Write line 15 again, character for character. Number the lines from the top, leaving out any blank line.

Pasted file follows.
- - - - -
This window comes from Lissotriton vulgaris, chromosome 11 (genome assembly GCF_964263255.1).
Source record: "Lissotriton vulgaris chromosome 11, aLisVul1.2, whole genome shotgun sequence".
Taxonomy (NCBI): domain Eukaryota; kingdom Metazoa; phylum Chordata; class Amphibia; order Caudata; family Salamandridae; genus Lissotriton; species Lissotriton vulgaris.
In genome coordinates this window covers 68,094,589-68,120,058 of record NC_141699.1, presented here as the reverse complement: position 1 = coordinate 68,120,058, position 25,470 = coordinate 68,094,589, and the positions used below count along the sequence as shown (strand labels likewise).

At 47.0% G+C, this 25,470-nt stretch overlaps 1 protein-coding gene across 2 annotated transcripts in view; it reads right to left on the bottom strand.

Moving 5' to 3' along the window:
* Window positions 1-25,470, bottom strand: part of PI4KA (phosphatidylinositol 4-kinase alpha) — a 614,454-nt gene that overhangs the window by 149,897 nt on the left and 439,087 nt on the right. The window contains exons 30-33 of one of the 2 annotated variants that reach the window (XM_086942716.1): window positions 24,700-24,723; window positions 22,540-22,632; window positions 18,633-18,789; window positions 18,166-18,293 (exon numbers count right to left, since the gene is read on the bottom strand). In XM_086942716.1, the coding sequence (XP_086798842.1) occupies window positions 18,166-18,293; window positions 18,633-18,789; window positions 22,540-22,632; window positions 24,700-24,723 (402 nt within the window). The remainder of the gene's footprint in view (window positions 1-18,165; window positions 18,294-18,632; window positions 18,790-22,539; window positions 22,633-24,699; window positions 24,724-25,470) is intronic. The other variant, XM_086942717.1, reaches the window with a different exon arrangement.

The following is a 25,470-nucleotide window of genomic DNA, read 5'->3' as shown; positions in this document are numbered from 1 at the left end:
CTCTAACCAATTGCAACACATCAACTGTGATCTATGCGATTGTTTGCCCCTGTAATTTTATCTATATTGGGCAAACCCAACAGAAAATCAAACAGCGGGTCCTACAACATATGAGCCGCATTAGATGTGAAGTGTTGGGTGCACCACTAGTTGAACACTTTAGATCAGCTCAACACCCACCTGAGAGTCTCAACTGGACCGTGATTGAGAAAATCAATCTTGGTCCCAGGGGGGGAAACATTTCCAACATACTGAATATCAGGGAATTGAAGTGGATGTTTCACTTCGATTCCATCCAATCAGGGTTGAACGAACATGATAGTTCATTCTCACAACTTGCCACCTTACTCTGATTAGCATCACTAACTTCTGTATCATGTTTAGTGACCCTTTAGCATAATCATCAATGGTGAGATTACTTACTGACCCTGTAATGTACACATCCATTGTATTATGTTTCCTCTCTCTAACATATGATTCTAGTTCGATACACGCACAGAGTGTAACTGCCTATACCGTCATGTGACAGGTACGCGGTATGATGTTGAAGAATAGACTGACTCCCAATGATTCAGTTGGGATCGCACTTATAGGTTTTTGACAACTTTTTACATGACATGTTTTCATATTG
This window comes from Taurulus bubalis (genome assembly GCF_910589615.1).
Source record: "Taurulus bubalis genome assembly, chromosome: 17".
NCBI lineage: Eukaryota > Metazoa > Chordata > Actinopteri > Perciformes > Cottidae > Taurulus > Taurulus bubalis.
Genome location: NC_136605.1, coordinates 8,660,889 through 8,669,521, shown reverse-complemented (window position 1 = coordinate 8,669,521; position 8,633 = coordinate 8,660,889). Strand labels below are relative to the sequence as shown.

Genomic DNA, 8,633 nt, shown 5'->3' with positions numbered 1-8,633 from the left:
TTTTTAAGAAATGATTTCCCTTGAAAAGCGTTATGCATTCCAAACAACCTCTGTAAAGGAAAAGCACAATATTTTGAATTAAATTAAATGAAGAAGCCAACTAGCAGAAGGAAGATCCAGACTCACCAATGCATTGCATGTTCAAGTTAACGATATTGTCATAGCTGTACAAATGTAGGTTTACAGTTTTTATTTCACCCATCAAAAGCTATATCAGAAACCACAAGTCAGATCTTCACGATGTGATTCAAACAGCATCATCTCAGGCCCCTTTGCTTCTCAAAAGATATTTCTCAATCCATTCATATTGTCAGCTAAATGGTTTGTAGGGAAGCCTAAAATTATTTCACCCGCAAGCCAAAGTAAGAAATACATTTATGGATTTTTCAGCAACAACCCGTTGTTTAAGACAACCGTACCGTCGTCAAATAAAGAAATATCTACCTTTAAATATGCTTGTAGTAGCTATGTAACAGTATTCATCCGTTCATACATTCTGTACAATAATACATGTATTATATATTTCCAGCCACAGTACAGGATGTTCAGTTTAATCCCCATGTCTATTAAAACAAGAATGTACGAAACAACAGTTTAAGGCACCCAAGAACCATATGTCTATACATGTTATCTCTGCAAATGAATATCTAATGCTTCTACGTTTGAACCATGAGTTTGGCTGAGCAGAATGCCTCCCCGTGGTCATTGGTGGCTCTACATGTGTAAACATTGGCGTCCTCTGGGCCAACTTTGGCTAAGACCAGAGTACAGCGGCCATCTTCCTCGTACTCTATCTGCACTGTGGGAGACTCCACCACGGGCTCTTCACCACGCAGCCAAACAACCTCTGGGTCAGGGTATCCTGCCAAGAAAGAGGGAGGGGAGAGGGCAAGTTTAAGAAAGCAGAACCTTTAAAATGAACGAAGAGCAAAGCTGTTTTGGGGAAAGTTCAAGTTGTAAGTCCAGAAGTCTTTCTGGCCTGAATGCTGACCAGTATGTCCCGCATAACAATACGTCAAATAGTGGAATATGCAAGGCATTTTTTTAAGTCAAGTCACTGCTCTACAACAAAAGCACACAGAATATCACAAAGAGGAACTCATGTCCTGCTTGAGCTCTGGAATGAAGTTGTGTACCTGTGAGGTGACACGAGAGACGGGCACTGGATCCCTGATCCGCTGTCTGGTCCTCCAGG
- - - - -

TTTTTAAGAAATGATTTCCCTTGAAAAGCGTTATGCATTCCAAACAACCTCTGTAAAGGAAAAGCACAATATTTTGAATTAAATTAAATGAAGAAGCCAACTAGCAGAAGGAAGATCCAGACTCACCAATGCATTGCATGTTCAAGTTAACGATATTGTCATAGCTGTACAAATGTAGGTTTACAGTTTTTATTTCACCCATCAAAAGCTATATCAGAAACCACAAGTCAGATCTTCACGATGTGATTCAAACAGCATCATCTCAGGCCCCTTTGCTTCTCAAAAGATATTTCTCAATCCATTCATATTGTCAGCTAAATGGTTTGTAGGGAAGCCTAAAATTATTTCACCCGCAAGCCAAAGTAAGAAATACATTTATGGATTTTTCAGCAACAACCCGTTGTTTAAGACAACCGTACCGTCGTCAAATAAAGAAATATCTACCTTTAAATATGCTTGTAGTAGCTATGTAACAGTATTCATCCGTTCATACATTCTGTACAATAATACATGTATTATATATTTCCAGCCACAGTACAGGATGTTCAGTTTAATCCCCATGTCTATTAAAACAAGAATGTACGAAACAACAGTTTAAGGCACCCAAGAACCATATGTCTATACATGTTATCTCTGCAAATGAATATCTAATGCTTCTACGTTTGAACCATGAGTTTGGCTGAGCAGAATGCCTCCCCGTGGTCATTGGTGGCTCTACATGTGTAAACATTGGCGTCCTCTGGGCCAACTTTGGCTAAGACCAGAGTACAGCGGCCATCTTCCTCGTACTCTATCTGCACTGTGGGAGACTCCACCACGGGCTCTTCACCACGCAGCCAAACAACCTCTGGGTCAGGGTATCCTGCCAAGAAAGAGGGAGGGGAGAGGGCAAGTTTAAGAAAGCAGAACCTTTAAAATGAACGAAGAGCAAAGCTGTTTTGGGGAAAGTTCAAGTTGTAAGTCCAGAAGTCTTTCTGGCCTGAATGCTGACCAGTATGTCCCGCATAACAATACGTCAAATAGTGGAATATGCAAGGCATTTTTTTAAGTCAAGTCACTGCTCTACAACAAAAGCACACAGAATATCACAAAGAGGAACTCATGTCCTGCTTGAGCTCTGGAATGAAGTTGTGTACCTGTGAGGTGACACGAGAGACGGGCACTGGATCCCTGATCCGCTGTCTGGTCCTCCAGG